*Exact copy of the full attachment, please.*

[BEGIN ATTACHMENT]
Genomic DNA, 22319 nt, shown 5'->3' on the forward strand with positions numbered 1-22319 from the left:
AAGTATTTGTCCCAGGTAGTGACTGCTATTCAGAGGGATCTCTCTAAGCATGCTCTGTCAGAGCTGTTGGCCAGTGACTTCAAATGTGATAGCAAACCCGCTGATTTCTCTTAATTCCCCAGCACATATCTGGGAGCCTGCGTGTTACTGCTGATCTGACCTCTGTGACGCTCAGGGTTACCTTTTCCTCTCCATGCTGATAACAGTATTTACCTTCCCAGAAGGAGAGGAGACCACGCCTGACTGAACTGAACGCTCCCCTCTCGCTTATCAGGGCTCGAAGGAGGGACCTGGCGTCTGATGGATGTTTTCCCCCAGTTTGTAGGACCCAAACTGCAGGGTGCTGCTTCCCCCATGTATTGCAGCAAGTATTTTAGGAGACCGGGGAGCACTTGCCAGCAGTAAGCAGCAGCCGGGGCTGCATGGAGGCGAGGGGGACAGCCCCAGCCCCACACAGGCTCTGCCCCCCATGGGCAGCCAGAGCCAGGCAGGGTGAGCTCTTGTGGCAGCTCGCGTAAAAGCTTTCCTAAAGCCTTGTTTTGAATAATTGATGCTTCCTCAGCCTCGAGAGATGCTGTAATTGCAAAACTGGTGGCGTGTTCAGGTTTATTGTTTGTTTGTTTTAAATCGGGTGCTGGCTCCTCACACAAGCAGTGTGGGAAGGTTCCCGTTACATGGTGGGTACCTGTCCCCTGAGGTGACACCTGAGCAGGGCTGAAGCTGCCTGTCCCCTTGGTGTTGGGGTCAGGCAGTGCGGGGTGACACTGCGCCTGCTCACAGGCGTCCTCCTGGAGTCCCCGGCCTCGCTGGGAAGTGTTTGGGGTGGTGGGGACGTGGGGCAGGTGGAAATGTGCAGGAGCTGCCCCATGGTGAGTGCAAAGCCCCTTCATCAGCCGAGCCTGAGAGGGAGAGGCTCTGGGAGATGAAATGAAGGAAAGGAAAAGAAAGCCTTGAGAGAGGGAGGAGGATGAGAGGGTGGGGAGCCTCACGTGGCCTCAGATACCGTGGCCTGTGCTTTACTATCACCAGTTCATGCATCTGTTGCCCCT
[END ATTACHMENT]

Genomic DNA, 22319 nt, shown 5'->3' on the forward strand with positions numbered 1-22319 from the left:
AAGTATTTGTCCCAGGTAGTGACTGCTATTCAGAGGGATCTCTCTAAGCATGCTCTGTCAGAGCTGTTGGCCAGTGACTTCAAATGTGATAGCAAACCCGCTGATTTCTCTTAATTCCCCAGCACATATCTGGGAGCCTGCGTGTTACTGCTGATCTGACCTCTGTGACGCTCAGGGTTACCTTTTCCTCTCCATGCTGATAACAGTATTTACCTTCCCAGAAGGAGAGGAGACCACGCCTGACTGAACTGAACGCTCCCCTCTCGCTTATCAGGGCTCGAAGGAGGGACCTGGCGTCTGATGGATGTTTTCCCCCAGTTTGTAGGACCCAAACTGCAGGGTGCTGCTTCCCCCATGTATTGCAGCAAGTATTTTAGGAGACCGGGGAGCACTTGCCAGCAGTAAGCAGCAGCCGGGGCTGCATGGAGGCGAGGGGGACAGCCCCAGCCCCACACAGGCTCTGCCCCCCATGGGCAGCCAGAGCCAGGCAGGGTGAGCTCTTGTGGCAGCTCGCGTAAAAGCTTTCCTAAAGCCTTGTTTTGAATAATTGATGCTTCCTCAGCCTCGAGAGATGCTGTAATTGCAAAACTGGTGGCGTGTTCAGGTTTATTGTTTGTTTGTTTTAAATCGGGTGCTGGCTCCTCACACAAGCAGTGTGGGAAGGTTCCCGTTACATGGTGGGTACCTGTCCCCTGAGGTGACACCTGAGCAGGGCTGAAGCTGCCTGTCCCCTTGGTGTTGGGGTCAGGCAGTGCGGGGTGACACTGCGCCTGCTCACAGGCGTCCTCCTGGAGTCCCCGGCCTCGCTGGGAAGTGTTTGGGGTGGTGGGGACGTGGGGCAGGTGGAAATGTGCAGGAGCTGCCCCATGGTGAGTGCAAAGCCCCTTCATCAGCCGAGCCTGAGAGGGAGAGGCTCTGGGAGATGAAATGAAGGAAAGGAAAAGAAAGCCTTGAGAGAGGGAGGAGGATGAGAGGGTGGGGAGCCTCACGTGGCCTCAGATACCGTGGCCTGTGCTTTACTATCACCAGTTCATGCATCTGTTGCCCCT